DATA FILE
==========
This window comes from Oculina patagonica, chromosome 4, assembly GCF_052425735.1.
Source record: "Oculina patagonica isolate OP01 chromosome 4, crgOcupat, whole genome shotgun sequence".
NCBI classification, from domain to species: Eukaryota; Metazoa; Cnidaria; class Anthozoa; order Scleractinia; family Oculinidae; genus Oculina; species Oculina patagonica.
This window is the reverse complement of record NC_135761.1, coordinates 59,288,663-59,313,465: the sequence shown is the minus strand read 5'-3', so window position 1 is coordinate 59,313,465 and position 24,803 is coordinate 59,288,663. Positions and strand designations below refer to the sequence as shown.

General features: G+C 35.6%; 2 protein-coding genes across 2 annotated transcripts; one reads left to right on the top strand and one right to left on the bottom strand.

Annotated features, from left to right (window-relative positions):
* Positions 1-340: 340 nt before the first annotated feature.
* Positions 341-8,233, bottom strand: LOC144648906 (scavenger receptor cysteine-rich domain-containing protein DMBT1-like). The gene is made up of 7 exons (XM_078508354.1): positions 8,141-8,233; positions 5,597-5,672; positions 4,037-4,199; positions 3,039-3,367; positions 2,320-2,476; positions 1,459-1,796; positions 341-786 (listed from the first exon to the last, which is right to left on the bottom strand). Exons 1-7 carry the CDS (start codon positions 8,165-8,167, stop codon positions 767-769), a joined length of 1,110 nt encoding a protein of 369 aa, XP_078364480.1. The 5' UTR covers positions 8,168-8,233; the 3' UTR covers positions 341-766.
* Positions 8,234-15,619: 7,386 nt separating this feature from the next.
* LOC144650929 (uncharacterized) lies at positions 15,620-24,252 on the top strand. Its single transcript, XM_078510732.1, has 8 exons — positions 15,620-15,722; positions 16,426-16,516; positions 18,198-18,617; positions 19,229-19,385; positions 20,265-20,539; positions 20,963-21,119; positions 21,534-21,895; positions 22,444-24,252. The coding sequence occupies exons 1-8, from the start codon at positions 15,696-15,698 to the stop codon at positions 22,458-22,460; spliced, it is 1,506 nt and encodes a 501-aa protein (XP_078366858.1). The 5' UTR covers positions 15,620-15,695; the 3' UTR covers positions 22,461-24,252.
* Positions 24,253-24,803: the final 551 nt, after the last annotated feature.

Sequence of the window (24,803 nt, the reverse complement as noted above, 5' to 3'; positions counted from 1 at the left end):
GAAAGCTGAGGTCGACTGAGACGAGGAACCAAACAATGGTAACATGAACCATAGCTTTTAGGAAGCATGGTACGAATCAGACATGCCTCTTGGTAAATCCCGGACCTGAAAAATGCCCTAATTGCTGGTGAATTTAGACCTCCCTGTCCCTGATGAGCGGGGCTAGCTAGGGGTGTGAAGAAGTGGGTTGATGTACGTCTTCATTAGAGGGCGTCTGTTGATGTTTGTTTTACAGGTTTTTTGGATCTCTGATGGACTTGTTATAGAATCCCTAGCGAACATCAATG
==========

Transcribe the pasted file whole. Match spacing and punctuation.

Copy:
This window comes from Oculina patagonica, chromosome 4, assembly GCF_052425735.1.
Source record: "Oculina patagonica isolate OP01 chromosome 4, crgOcupat, whole genome shotgun sequence".
NCBI classification, from domain to species: Eukaryota; Metazoa; Cnidaria; class Anthozoa; order Scleractinia; family Oculinidae; genus Oculina; species Oculina patagonica.
This window is the reverse complement of record NC_135761.1, coordinates 59,288,663-59,313,465: the sequence shown is the minus strand read 5'-3', so window position 1 is coordinate 59,313,465 and position 24,803 is coordinate 59,288,663. Positions and strand designations below refer to the sequence as shown.

General features: G+C 35.6%; 2 protein-coding genes across 2 annotated transcripts; one reads left to right on the top strand and one right to left on the bottom strand.

Annotated features, from left to right (window-relative positions):
* Positions 1-340: 340 nt before the first annotated feature.
* Positions 341-8,233, bottom strand: LOC144648906 (scavenger receptor cysteine-rich domain-containing protein DMBT1-like). The gene is made up of 7 exons (XM_078508354.1): positions 8,141-8,233; positions 5,597-5,672; positions 4,037-4,199; positions 3,039-3,367; positions 2,320-2,476; positions 1,459-1,796; positions 341-786 (listed from the first exon to the last, which is right to left on the bottom strand). Exons 1-7 carry the CDS (start codon positions 8,165-8,167, stop codon positions 767-769), a joined length of 1,110 nt encoding a protein of 369 aa, XP_078364480.1. The 5' UTR covers positions 8,168-8,233; the 3' UTR covers positions 341-766.
* Positions 8,234-15,619: 7,386 nt separating this feature from the next.
* LOC144650929 (uncharacterized) lies at positions 15,620-24,252 on the top strand. Its single transcript, XM_078510732.1, has 8 exons — positions 15,620-15,722; positions 16,426-16,516; positions 18,198-18,617; positions 19,229-19,385; positions 20,265-20,539; positions 20,963-21,119; positions 21,534-21,895; positions 22,444-24,252. The coding sequence occupies exons 1-8, from the start codon at positions 15,696-15,698 to the stop codon at positions 22,458-22,460; spliced, it is 1,506 nt and encodes a 501-aa protein (XP_078366858.1). The 5' UTR covers positions 15,620-15,695; the 3' UTR covers positions 22,461-24,252.
* Positions 24,253-24,803: the final 551 nt, after the last annotated feature.

Sequence of the window (24,803 nt, the reverse complement as noted above, 5' to 3'; positions counted from 1 at the left end):
GAAAGCTGAGGTCGACTGAGACGAGGAACCAAACAATGGTAACATGAACCATAGCTTTTAGGAAGCATGGTACGAATCAGACATGCCTCTTGGTAAATCCCGGACCTGAAAAATGCCCTAATTGCTGGTGAATTTAGACCTCCCTGTCCCTGATGAGCGGGGCTAGCTAGGGGTGTGAAGAAGTGGGTTGATGTACGTCTTCATTAGAGGGCGTCTGTTGATGTTTGTTTTACAGGTTTTTTGGATCTCTGATGGACTTGTTATAGAATCCCTAGCGAACATCAATG